My parents used to live in Taiwan. No they weren’t missionaries (everyone asks me that once they hear that they used to live overseas), my dad just had a short term business contract where he led a team of people in Taiwan to grow a business. I visited them numerous times, but one of my visits stands out above the rest. The trip I tried to beat the pool swimming record.
I grew up swimming. Not the swimming that means relaxing in a pool with your friends while having a noodle fight… no the type that means getting up at 5am in the summer to swim 8 miles before the sun comes up, only to go back to the pool at 4:30pm and swim another 3-4 miles. When I say swimming, I talk about it in terms of no life outside of the pool, a love-hate relationship with chlorine and shaving my legs (Yes, I admit that I was that devoted).
In my peak, I was able to swim four laps of the pool (we called it the 100 Freestyle) in just 53 seconds (The time is important to remember). (un fact: the world record for my age was only 45 seconds at the time). I was good, but never had my name written on the walls on hall of fame boards, or massive US swimming medals hanging around my neck. I never went to the olympics and never had a chance to really be the best.
You can imagine my excitement when I arrived at my parent’s pool in Taiwan and saw the “Pool Records” sign where it read: “MEN’S 100 FREE – 1:12.57” and the gentleman’s name that accompanied it. One minute and twelve seconds?!?!? Immediately I knew that was possible. I just have to swim this within 20 seconds of my best time ever and I’ll finally get my name written on the wall! So I had to give it a try.
I walked up to the lifeguard and informed him that I was going to break the Men’s 100 Freestyle record. He looked at me in a manner that said “good luck son, you’ve got no chance” and grabbed his stopwatch from the drawer.
Now you should probably know that I hadn’t swam a competitive 100 Free in over 5 years and had only been in the pool to swim laps a dozen or so times in that same period. But I was ready.
I stepped up to the side of the pool, and the lifeguard said “On your mark, Get set…” My mind focused, and I was brought back to that place I had been so many times before as I eagerly waited the words “GO!”
I dove in the water, and it felt amazing… until that last lap.
It was on lap four that my body realized why training was so important, as my muscles began to cramp up, breathing became more desperate and my arms were flailing around like a bird flapping it’s wings to get the water off from a rainstorm. And weakness took me over.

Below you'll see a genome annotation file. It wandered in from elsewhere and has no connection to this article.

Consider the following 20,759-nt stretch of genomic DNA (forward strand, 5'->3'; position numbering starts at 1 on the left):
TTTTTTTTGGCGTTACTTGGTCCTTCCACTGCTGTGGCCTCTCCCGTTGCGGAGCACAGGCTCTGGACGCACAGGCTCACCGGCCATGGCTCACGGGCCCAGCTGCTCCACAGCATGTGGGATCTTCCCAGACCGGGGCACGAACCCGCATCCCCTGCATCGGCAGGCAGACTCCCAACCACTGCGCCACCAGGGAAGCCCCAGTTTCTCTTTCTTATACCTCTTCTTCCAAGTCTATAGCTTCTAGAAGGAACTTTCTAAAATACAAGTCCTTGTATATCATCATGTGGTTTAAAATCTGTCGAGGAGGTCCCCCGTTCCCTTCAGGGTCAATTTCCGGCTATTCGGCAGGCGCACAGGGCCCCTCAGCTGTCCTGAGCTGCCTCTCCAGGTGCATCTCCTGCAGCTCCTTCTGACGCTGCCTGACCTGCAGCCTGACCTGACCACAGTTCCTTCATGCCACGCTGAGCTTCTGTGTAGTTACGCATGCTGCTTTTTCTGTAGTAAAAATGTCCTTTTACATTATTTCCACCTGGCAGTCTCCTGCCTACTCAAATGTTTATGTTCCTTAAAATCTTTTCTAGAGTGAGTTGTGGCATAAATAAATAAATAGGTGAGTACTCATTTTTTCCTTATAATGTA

I finished that long dreadful lap and slammed my hand into the wall (as if the touching of the wall harder was going to make my time faster). And the lifeguard shared my time with me. “One minute, twenty-three seconds!” I was devastated. I was weak. I missed my chance to get my name written on the walls.
I immediately got out of the water and went to the locker room, eventually throwing up every bit of my breakfast I had that morning. My body was telling me that it didn’t know how to respond to this sort of workout and exhaustion.
Then worry set in. I had before me an entire two weeks of planned activities as we were going to hike beautiful trails, walk miles upon miles, spend a ton of time outdoors, and I had just taken my body to it’s near breaking point.
Was I going to be able to be present in any of those activities? Was my body going to recover (on the little bit of sleep I was getting with all the Jet Lag of a 12 hour time change) in enough time to enjoy the trip?
I’m sure most of you haven’t had this exact same experience, but I wonder if these sort of moments happen more often than we think. In our attempt to be the best there is, we work ourselves to an absolute exhaustion and then worry begins to take over. Fear begins to creep in and it begins to affect our effectiveness in whatever our purpose was originally.
The enemy wants our weakness to be the worry that becomes our identity. He leverages those qualities of ourselves that don’t live up to our friends, colleagues or competitors to become the obsession of our souls. When we don’t feel like we can write the way she writes, love the way he loves, dream or create the way they create, or lead the way they lead.
These small powerful statements begin to seep into our soul and rob our true identity. Satan desperately wants to use your weakness to ruin your God-potential.
“Satan desperately wants to use your weakness to ruin your God-potential.”
– Luke McElroy
On the other hand, God wants so much from us because he knows our divine purpose in the world. Were made in his image to be unique, unlike anyone else in the world. God knows it’s our uniqueness, we harness the power of being the best we were made to be. But the enemy uses comparison and pride to re-direct our focus on the uniqueness God made us to be, because the enemy is scared to death that you’ll fully realize your potential.
Satan knows the power of the uniqueness that God gives each of us, and knows what we’re capable of, and that’s what he wants to rob.
When we allow our identity to be rooted in sin, we place the weight of our hope in our weaknesses because we let “sinner” become our identity. However, when we let our identity be rooted in our salvation, then we place the weight of our hope in our strengths (which is Jesus’s death on our behalf) and we let “saved” be our identity. Jesus becomes the focus. Jesus becomes our lead story and Jesus gets the glory!
P.s. These are some of the reflections I have had as our team prepares for SALT16: The Creative Arts Conference. This year our entire theme is excellence and how to become MORE. I’d love for you to join us: SALTNashville.com